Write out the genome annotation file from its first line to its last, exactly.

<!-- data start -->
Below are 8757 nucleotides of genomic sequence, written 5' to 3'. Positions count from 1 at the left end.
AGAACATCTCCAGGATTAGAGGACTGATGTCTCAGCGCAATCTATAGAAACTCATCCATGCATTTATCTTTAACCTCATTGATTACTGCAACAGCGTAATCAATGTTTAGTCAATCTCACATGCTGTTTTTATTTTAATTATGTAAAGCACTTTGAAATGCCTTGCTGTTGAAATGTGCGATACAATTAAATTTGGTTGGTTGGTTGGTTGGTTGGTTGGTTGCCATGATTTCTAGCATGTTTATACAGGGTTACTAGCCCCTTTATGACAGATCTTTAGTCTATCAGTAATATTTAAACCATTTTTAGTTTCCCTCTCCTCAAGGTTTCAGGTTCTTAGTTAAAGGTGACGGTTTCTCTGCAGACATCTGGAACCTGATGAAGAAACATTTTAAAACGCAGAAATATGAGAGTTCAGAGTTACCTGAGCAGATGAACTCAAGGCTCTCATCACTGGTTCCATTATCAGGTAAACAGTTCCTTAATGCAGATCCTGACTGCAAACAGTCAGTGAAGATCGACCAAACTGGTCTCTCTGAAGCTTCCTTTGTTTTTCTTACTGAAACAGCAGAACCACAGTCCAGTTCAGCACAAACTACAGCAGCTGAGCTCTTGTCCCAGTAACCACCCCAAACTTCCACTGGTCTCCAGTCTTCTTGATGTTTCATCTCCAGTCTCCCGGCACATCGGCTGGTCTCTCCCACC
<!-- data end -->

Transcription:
Below are 8757 nucleotides of genomic sequence, written 5' to 3'. Positions count from 1 at the left end.
AGAACATCTCCAGGATTAGAGGACTGATGTCTCAGCGCAATCTATAGAAACTCATCCATGCATTTATCTTTAACCTCATTGATTACTGCAACAGCGTAATCAATGTTTAGTCAATCTCACATGCTGTTTTTATTTTAATTATGTAAAGCACTTTGAAATGCCTTGCTGTTGAAATGTGCGATACAATTAAATTTGGTTGGTTGGTTGGTTGGTTGGTTGGTTGCCATGATTTCTAGCATGTTTATACAGGGTTACTAGCCCCTTTATGACAGATCTTTAGTCTATCAGTAATATTTAAACCATTTTTAGTTTCCCTCTCCTCAAGGTTTCAGGTTCTTAGTTAAAGGTGACGGTTTCTCTGCAGACATCTGGAACCTGATGAAGAAACATTTTAAAACGCAGAAATATGAGAGTTCAGAGTTACCTGAGCAGATGAACTCAAGGCTCTCATCACTGGTTCCATTATCAGGTAAACAGTTCCTTAATGCAGATCCTGACTGCAAACAGTCAGTGAAGATCGACCAAACTGGTCTCTCTGAAGCTTCCTTTGTTTTTCTTACTGAAACAGCAGAACCACAGTCCAGTTCAGCACAAACTACAGCAGCTGAGCTCTTGTCCCAGTAACCACCCCAAACTTCCACTGGTCTCCAGTCTTCTTGATGTTTCATCTCCAGTCTCCCGGCACATCGGCTGGTCTCTCCCACC